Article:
With very few exceptions (this column being one), the media unquestioningly accepted thatthere was such a link. As one result, #3 billion of public money was spent on incinerating elderly cows. The costs to industry and the UK economy, not least from a consequent thicket of further regulations, have been many times that, and are still continuing.

The chief reason for doubting a link between beef and CJD lay in the epidemiological evidence, which even in 1996 suggested that the promised epidemic was a fantasy. Over the past seven years, as the incidence curve has begun a steady fall, that has seemed ever more certain. Now, after reviewing the evidence, Professor Roy Anderson and his Imperial College team have published a revised estimate of the total number of victims likely to die of vCJD in the future (link available through www.warmwell.com). Their figure? Not 400,000, or 40,000, just 40.

As Britain's farming and food industry grapples with the latest regulatory insanity inspired by the BSE scare, the EU Animal By-Products Regulation that is predicted to drain billions more pounds from the UK economy, it is clearer than ever that Mr Dorrell's monumentally foolish statement in 1996 was the most costly blunder ever perpetrated by a British minister.

Sharp Ms Short will be missed

One refreshing trait of Clare Short's was that she was the only minister in recent times prepared to speak her mind about the realities of Britain's involvement with the system of government known as the European Union.

When she took the job of Secretary of State for International Development in 1997, she was shocked to discover that a third of Britain's #2 billion annual overseas aid budget had to be spent on projects run very badly and corruptly by Brussels. Nearly a fifth of the EU's aid budget came from some #700 million a year of UK taxpayers' money, being spent not on the world's genuinely poor countries but on richer countries nearer to the EU, for "political" rather than altruistic reasons.

When Ms Short gave evidence to a Commons Select Committee in 2000, she described the European Commission as "the worst development agency in the world. The poor quality and reputation of its aid brings Europe into disrepute." She singled out specific examples, such as the need to get 40 separate signatures before a contract could be changed, as "a monstrous Kafka novel of disgraceful administration".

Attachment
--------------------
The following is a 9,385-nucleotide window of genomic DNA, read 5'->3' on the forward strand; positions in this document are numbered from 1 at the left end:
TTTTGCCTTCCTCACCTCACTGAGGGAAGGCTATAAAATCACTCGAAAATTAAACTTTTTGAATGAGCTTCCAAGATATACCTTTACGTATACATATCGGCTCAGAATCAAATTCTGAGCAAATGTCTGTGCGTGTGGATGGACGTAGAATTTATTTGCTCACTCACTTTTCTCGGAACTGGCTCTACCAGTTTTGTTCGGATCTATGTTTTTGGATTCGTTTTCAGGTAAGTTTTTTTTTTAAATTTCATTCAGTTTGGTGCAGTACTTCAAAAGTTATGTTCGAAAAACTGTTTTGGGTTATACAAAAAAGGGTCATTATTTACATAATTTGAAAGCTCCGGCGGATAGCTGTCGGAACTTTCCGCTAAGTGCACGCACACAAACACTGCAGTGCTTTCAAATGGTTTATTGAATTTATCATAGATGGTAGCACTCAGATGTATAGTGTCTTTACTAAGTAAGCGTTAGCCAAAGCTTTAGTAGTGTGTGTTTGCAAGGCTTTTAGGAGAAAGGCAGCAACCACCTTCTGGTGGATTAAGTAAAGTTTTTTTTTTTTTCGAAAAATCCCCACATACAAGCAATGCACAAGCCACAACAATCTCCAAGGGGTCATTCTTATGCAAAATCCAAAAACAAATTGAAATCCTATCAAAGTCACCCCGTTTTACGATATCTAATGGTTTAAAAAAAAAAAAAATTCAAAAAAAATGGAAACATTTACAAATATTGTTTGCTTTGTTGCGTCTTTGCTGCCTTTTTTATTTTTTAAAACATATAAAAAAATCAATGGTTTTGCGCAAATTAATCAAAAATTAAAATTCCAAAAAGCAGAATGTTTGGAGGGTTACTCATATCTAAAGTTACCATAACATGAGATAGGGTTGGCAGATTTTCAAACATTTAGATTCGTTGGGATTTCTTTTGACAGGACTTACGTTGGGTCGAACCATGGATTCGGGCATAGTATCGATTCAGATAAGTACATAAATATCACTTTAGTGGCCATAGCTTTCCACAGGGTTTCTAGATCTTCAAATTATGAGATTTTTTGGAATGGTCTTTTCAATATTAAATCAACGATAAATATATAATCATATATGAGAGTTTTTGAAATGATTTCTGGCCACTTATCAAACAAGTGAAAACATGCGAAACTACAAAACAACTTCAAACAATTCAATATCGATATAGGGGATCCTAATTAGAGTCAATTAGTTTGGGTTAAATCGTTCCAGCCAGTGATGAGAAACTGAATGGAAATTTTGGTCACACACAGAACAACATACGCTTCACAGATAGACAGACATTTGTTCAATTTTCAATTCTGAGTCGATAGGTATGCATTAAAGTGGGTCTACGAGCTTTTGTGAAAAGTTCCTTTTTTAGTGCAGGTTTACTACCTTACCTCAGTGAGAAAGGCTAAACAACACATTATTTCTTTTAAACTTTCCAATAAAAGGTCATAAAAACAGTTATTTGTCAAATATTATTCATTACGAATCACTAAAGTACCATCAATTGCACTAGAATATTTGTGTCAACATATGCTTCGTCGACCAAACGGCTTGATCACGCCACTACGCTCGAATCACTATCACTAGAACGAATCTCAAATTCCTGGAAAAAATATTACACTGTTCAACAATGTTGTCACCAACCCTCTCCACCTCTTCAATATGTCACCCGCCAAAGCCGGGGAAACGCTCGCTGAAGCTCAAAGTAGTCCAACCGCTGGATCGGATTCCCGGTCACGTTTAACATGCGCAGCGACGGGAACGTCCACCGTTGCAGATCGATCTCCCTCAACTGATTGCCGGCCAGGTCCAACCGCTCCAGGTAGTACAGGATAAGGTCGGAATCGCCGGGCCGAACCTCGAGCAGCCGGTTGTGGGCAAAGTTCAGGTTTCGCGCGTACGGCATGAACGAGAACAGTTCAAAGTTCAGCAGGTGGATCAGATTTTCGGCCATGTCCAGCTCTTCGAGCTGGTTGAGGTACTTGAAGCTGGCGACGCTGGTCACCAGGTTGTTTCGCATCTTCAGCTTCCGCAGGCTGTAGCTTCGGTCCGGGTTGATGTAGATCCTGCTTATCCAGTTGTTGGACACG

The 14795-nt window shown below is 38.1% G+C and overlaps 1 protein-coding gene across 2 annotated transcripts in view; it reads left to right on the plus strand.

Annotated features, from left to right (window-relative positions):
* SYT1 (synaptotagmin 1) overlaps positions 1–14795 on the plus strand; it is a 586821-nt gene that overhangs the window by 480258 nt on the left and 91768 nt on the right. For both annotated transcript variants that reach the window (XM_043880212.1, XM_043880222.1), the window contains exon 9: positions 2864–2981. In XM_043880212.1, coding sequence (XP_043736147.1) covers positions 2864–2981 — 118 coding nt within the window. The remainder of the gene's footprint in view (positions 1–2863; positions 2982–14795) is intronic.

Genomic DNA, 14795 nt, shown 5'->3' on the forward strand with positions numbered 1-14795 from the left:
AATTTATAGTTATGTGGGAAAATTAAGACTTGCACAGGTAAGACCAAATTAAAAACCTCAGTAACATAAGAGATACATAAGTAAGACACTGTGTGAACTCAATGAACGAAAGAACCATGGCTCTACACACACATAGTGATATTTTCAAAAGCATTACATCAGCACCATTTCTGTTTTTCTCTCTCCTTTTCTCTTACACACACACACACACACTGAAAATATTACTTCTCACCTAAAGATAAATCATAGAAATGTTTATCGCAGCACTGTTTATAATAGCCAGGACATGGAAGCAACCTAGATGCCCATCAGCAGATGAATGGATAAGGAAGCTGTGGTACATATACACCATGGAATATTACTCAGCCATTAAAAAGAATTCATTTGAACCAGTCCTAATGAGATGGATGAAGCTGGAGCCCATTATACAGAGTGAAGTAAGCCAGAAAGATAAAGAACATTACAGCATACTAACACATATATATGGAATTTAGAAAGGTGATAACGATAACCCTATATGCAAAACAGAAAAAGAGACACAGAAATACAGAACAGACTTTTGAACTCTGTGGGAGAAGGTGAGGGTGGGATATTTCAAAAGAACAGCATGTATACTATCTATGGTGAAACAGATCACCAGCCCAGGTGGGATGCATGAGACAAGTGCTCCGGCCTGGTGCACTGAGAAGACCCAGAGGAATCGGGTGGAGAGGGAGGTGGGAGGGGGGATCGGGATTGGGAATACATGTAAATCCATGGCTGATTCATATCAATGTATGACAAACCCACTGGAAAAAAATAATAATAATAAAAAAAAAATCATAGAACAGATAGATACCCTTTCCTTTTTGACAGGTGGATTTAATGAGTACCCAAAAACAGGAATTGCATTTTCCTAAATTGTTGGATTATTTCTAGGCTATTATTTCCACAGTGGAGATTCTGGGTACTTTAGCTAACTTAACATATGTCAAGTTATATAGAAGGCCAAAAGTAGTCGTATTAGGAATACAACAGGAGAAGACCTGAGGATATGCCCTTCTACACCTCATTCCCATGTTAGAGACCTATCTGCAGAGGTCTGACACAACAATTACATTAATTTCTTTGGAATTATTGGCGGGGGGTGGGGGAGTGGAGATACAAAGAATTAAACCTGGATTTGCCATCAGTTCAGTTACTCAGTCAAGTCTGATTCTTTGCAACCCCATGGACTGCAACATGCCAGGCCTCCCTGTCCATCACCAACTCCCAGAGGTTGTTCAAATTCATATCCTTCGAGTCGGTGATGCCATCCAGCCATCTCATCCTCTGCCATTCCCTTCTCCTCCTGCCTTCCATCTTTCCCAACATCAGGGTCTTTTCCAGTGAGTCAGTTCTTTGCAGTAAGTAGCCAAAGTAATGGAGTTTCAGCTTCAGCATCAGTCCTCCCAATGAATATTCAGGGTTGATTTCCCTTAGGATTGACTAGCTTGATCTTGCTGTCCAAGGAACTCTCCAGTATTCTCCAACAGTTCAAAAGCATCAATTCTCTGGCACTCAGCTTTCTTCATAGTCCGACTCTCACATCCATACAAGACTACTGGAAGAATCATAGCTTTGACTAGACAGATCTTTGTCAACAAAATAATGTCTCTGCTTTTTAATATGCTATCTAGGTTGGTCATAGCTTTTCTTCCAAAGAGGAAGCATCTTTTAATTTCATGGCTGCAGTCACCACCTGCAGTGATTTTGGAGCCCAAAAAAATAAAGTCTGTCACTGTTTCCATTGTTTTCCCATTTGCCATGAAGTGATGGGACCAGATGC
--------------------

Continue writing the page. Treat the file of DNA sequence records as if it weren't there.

Ms Short described how the EU's aid commissioner, Chris Patten, tried to blame national governments for the fiasco of an EU emergency relief programme after a Central American hurricane disaster, and had no hesitation in saying that, when she looked into it, this turned out to be "false" and yet another example of "completely malfunctioning bureaucracy". Compared with ministers such as Peter Hain, who is happy to whitewash the EU's bid for a full-fledged constitution as no more than "tidying up", one has to say that Ms Short will be missed.

Nelson battles on

There is good news from the Lancashire town of Nelson where, as I reported on April 6, an admirably united English and Asian community has been trying to fight Pendle borough council's plan to bulldoze 400 19th-century terrace houses, as part of a huge "renewal plan". This appears to have the backing of John Prescott, as part of his "Pathfinder" policy to redevelop large tracts of the old industrial North. When an inspector rejected the Whitefield scheme, which involves 1,700 homes altogether, Mr Prescott told him to re-open his inquiry.

The community's battle to save their homes from being compulsorily purchased and demolished is backed by a galaxy of conservation bodies, from the Heritage Trust for the North-West to the Prince of Wales's Foundation, which support an alternative scheme whereby the houses could be restored. My article has since been followed up by other newspapers, and Newsnight is to report on the battle this week, probably tomorrow.

More importantly, however, control of the council in the recent elections passed from Labour to the Lib Dems, who oppose the scheme. It seems that the prayers of campaign leaders like Jamila Khan, whom I featured in my first report, may now be answered.